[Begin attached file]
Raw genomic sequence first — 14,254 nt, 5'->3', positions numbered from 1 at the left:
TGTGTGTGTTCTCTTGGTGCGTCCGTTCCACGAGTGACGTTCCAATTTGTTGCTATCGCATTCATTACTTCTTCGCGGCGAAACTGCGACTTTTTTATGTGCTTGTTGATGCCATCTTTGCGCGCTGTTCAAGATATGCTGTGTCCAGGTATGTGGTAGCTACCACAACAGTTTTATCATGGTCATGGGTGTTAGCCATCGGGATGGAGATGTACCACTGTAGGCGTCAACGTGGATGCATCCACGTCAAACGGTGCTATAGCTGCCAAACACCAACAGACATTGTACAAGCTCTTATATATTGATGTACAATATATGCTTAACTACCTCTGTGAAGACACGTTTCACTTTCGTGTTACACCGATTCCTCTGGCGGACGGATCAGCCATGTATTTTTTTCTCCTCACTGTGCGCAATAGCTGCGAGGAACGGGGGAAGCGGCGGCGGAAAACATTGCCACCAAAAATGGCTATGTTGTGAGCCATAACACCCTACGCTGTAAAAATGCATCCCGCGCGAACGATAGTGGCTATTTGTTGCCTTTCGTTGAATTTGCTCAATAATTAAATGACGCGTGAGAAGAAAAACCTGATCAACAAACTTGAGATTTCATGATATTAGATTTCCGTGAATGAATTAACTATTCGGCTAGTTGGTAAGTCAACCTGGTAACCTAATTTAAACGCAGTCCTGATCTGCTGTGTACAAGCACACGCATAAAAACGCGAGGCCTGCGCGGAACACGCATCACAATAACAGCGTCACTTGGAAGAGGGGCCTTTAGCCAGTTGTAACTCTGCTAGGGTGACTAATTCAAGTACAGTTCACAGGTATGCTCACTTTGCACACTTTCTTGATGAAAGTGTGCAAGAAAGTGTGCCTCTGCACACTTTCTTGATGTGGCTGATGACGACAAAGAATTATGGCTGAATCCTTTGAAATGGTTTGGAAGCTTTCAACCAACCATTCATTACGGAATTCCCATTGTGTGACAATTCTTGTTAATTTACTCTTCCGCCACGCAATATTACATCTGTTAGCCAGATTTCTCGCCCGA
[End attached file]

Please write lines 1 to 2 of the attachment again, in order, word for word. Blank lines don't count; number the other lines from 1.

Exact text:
Raw genomic sequence first — 14,254 nt, 5'->3', positions numbered from 1 at the left:
TGTGTGTGTTCTCTTGGTGCGTCCGTTCCACGAGTGACGTTCCAATTTGTTGCTATCGCATTCATTACTTCTTCGCGGCGAAACTGCGACTTTTTTATGTGCTTGTTGATGCCATCTTTGCGCGCTGTTCAAGATATGCTGTGTCCAGGTATGTGGTAGCTACCACAACAGTTTTATCATGGTCATGGGTGTTAGCCATCGGGATGGAGATGTACCACTGTAGGCGTCAACGTGGATGCATCCACGTCAAACGGTGCTATAGCTGCCAAACACCAACAGACATTGTACAAGCTCTTATATATTGATGTACAATATATGCTTAACTACCTCTGTGAAGACACGTTTCACTTTCGTGTTACACCGATTCCTCTGGCGGACGGATCAGCCATGTATTTTTTTCTCCTCACTGTGCGCAATAGCTGCGAGGAACGGGGGAAGCGGCGGCGGAAAACATTGCCACCAAAAATGGCTATGTTGTGAGCCATAACACCCTACGCTGTAAAAATGCATCCCGCGCGAACGATAGTGGCTATTTGTTGCCTTTCGTTGAATTTGCTCAATAATTAAATGACGCGTGAGAAGAAAAACCTGATCAACAAACTTGAGATTTCATGATATTAGATTTCCGTGAATGAATTAACTATTCGGCTAGTTGGTAAGTCAACCTGGTAACCTAATTTAAACGCAGTCCTGATCTGCTGTGTACAAGCACACGCATAAAAACGCGAGGCCTGCGCGGAACACGCATCACAATAACAGCGTCACTTGGAAGAGGGGCCTTTAGCCAGTTGTAACTCTGCTAGGGTGACTAATTCAAGTACAGTTCACAGGTATGCTCACTTTGCACACTTTCTTGATGAAAGTGTGCAAGAAAGTGTGCCTCTGCACACTTTCTTGATGTGGCTGATGACGACAAAGAATTATGGCTGAATCCTTTGAAATGGTTTGGAAGCTTTCAACCAACCATTCATTACGGAATTCCCATTGTGTGACAATTCTTGTTAATTTACTCTTCCGCCACGCAATATTACATCTGTTAGCCAGATTTCTCGCCCGA